Understanding gerunds

WHEN they teach grammar,

 English teachers emphasise that the word

“to” is always followed by verbs in the base forms.

For example:

a) to meet

 b) to go

c) to write

As students, we listen and follow.

We think we understand until we come across the following:

a) to meeting

 b) to going

c) to writing.

What is happening here?


a) Sharul is looking forward to meeting you.

b) Syahrel is committed to going to the conference.

c) This is the guide to writing a good blog.


The confusion stems from the fact that some English teachers fail to explain about gerunds. (base form of verb + ing).

Gerunds are verbs that act or function as nouns.

In other words, they are ‘noun-like verbs’.

Examples of gerunds can be seen in the following:

a) I love jogging.

b) Running is good for your health.

Jogging and running in the above sentences cannot be considered as verbs since they are not indicating “an action” or “a movement”. Rather, the words indicate “a name (thing)” which nouns are used for.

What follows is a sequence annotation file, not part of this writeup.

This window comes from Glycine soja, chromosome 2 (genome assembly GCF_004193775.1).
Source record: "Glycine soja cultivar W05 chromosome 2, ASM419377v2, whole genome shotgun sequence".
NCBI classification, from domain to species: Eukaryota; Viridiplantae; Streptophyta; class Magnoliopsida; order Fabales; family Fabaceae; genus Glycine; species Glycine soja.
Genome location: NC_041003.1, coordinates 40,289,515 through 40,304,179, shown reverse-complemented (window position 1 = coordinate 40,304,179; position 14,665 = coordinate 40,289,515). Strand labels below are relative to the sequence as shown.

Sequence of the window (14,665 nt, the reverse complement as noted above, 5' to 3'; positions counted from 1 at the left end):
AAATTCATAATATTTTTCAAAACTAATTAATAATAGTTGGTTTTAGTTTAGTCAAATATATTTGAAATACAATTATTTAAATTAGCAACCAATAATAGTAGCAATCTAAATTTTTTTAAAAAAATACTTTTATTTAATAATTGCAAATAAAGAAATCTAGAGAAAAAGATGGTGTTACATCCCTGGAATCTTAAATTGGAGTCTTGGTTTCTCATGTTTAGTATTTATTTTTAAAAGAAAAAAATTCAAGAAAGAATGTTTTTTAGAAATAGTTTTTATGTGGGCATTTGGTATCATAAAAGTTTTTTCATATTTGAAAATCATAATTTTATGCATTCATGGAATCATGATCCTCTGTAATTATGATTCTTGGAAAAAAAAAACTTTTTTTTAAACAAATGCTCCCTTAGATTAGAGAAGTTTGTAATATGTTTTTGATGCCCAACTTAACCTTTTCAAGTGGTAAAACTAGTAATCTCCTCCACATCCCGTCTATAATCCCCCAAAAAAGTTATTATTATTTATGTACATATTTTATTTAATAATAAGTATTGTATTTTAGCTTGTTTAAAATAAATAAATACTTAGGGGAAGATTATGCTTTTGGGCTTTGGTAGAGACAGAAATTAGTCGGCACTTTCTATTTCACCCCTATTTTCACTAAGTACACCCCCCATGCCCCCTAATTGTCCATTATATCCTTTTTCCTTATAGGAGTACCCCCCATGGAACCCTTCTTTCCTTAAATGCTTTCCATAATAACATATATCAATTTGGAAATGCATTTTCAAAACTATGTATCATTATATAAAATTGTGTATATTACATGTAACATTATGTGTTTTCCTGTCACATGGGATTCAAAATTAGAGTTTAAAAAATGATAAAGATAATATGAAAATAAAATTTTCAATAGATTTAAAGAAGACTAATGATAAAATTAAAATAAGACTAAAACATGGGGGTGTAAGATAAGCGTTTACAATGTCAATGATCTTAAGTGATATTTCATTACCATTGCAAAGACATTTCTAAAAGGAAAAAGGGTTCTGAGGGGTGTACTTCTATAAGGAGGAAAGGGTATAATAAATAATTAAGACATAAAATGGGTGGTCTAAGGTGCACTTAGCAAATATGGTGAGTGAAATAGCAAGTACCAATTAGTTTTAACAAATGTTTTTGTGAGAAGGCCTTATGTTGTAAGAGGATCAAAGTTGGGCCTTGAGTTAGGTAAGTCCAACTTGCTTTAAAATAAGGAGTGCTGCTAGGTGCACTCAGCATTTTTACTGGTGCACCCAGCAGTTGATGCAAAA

Compare these:

a) I love jogging in the garden. (gerund)

b) He is jogging in the garden. (verb)

In English, these are some of the examples of words and phrases that are usually followed by gerunds:

go, love, mind, enjoy, avoid, suggest, discuss, mention, complain about, dream about, think about, talk about, (be) worried about, (be) excited about, apologise for, (be) responsible for, believe in, succeed in, (be) interested in, look forward to, (be) capable of, instead of, take advantage of, take care of, insist on, in addition to, (be) committed to, object to, (be) used to, (be) opposed to, (be) accustomed to, prevent from, prohibit from, stop from.


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